APRIL MOVIE THON 2: The Great Silence (1968)

April 30: How the (Not) West Was Won — A Western not made in America.

When you’re looking for a happy movie to start the day with, let me not recommend The Great Silence, a film that Sergio Corbucci created after the deaths of Che Guevara and Malcolm X.

But let me definitely recommend it any other time.

Between Minnesota ClayDjangoThe Mercenary and Navajo Joe, Corbucci contributed more to Italian Westerns than nearly anyone short of Leone. But he was getting tired.

Corbucci said, “Every time I make a Western, I say “This is the last”. I get tired and nervous; I hate the horses and the desert. I go back to town wanting to make a film about a man who drives a car, uses a phone and watches TV. But once I’m there, I start thinking how nothing is finer in the cinema than a horseman, with the setting sun and a red sky. That makes me want to carry on. And I think up another Western with my actors. ”

So one more cowboy movie. But this time, in the snow.

Italiam Westerns had made their way, well, west thanks to casting American actors, which worked thanks to dubbing. Marcello Mastroianni had the idea of playing a mute gunfighter and told Corbucci that he had always wanted to appear in a Western. Just the fact that he didn’t know English may have held him back. So when Corbucci first met Jean-Louis Trintignant — Franco Nero turnd it down to be in Django — he discovered he didn’t speak English. So instead of dubbing, he could play the hero in this movie, Silence.

For the villain, who is a worse human being than Klaus Kinski? Corbucci took this further by asking him to base his role on Gorca, the vampire played by Boris Karloff in Mario Bava’s Black Sabbath. Bava’s movie would influence this film in many ways. Kinski was Kinski on set, having an affair while his wife and child were there; also he told Frank Wolff — who played Sheriff Gideon Burnett — “I don’t want to work with a filthy Jew like you; I’m German and hate Jews.”  Wolff responded by strangling Kinski.

The Great Silence also has a cast of noted Italian actors, including Luigi Pistilli (Your Vice Is a Locked Room and Only I Have the Key), Bruno Corazzari (Live Like a Cop, Die Like a Man), Raf Baldassarre (the tour guide in Eyeball) and Mario Brega (a butcher who went into acting; he’s Corporal Wallace in The Good, the Bad and the Ugly). They’re joined by Vonetta McGee, who dropped out of pre-law at San Francisco State College and moved to Rome. This was her first movie and she was invited back to America by Sidney Poitier, where she became a blaxploitation star. She’s also in Repo Man, probably because not only is she a great actress, but because Alex Cox is a big Italian western fan.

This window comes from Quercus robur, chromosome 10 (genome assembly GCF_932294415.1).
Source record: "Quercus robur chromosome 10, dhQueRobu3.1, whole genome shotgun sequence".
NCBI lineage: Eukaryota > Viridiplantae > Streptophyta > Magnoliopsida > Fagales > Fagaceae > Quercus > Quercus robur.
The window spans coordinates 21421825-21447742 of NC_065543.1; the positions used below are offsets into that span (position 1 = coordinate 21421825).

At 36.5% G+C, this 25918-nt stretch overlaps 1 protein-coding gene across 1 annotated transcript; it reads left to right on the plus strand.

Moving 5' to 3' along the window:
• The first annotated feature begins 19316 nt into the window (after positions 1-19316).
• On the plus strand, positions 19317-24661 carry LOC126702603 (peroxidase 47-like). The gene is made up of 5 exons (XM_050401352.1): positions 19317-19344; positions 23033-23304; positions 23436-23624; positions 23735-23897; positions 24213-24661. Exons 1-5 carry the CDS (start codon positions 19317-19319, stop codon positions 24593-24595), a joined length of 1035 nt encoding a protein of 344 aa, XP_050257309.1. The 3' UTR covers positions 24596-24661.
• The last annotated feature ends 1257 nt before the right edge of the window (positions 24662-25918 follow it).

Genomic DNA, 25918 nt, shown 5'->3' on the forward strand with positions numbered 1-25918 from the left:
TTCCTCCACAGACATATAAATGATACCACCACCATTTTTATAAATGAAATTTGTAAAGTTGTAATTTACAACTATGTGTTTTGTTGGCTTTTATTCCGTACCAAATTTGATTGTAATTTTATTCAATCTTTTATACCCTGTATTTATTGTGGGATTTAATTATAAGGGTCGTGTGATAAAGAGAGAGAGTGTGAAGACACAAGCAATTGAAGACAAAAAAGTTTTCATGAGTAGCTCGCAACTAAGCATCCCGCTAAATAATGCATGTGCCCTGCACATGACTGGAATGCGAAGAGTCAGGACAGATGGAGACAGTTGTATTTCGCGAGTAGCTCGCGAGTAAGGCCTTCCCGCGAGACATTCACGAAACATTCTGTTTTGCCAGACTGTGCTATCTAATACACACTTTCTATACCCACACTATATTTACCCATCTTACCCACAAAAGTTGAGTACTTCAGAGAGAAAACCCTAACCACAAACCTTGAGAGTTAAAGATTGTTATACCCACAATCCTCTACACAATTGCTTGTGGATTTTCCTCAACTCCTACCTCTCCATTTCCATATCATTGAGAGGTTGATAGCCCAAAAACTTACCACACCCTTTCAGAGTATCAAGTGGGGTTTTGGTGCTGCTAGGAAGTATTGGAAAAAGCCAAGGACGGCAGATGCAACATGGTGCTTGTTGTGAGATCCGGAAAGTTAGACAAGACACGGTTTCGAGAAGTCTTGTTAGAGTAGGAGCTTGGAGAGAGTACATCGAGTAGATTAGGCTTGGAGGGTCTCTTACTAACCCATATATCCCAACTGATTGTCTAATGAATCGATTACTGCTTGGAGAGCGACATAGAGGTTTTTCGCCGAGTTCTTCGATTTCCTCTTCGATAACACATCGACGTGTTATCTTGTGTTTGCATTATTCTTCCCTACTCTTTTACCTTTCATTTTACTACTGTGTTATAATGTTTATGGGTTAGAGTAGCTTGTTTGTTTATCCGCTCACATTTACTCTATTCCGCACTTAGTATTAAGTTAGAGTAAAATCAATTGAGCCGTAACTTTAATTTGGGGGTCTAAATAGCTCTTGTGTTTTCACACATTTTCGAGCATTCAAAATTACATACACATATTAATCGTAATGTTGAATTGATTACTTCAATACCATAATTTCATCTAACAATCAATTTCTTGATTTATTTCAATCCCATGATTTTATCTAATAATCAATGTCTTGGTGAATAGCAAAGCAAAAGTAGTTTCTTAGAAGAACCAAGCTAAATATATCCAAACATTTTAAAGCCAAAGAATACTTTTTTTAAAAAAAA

The movie that emerged is set up like a traditional Western — Loco (Kinski) and his men are bounty hunters who have hunted a group of people unfairly condemned as criminals; they use the law of the bounty to cover the fact that as capitalists they love money and as maniacs they love to kill. Silence should be the strong and silent man who rides into town, cleans things up and rides back out. But he’s different because he uses a gun — a Mauser C96 semi-automatic pistol — that gives him an unfair advantage over his enemies, men who he stops by shooting off their thumbs, keeping them from doing any more violence.

Yet even his heroism, even his love for a good woman — Pauline (McGee) — can’t save him. But in 1968, just the fact that a white man and a black woman had a love scene was subversive (as subversive as the hero being ultimately ineffectual). Corbucci said, “People don’t go to the cinema to see love scenes. Buñuel was right when he said the most embarrassing thing, for a filmmaker, is to point a camera at a couple kissing. Nothing is more banal than a kiss. Generally you can’t have love scenes in stories which are action-based – though in The Great Silence I shot quite a beautiful love scene between a black woman and a mute. There was something very beautiful and very morbid about it. This was the only love scene I ever included in a film of this genre…”

Yet Alex Cox said that the real moral of this movie is that “sometimes, even though you know you’ll fail, you still do the right thing,” which might make Silence, even though he fails, the most noble of all Italian Western heroes.

That said, Corbucci also delivered two other endings:

In one, Silence is shot by Loco’s henchman in both of his hands before he can draw his gun. Instead of killing his enemy, Loco tells his men to leave. The fate of everyone is left up in the air.

Yet there’s also a happy ending. Seeing as how this would be released over the holidays, Corbucci had a different ending where Loco draws before Silence initiates their duel. Yet the sheriff has survived, helping Silence to kill the other bounty hunters, showing that he has created a metal sleeve to protect his hand, just like Clint Eastwood did in A Fistful of Dollars. Silence agrees to be a deputy and everyone leaves happy.

But that doesn’t work, does it?

The Grand Silence didn’t play the UK until 1990 and the U.S. until 2001. When it was screened for 20th Century Fox boss Darryl F. Zanuck, he was so offended by the ending that he nearly swallowed his cigar and refused to release it in the U.S. In Italy, a viewer was so upset by the closing that he shot the screen with a gun.

So maybe wait to watch this until later in the day and not immediately upon waking up like I did.

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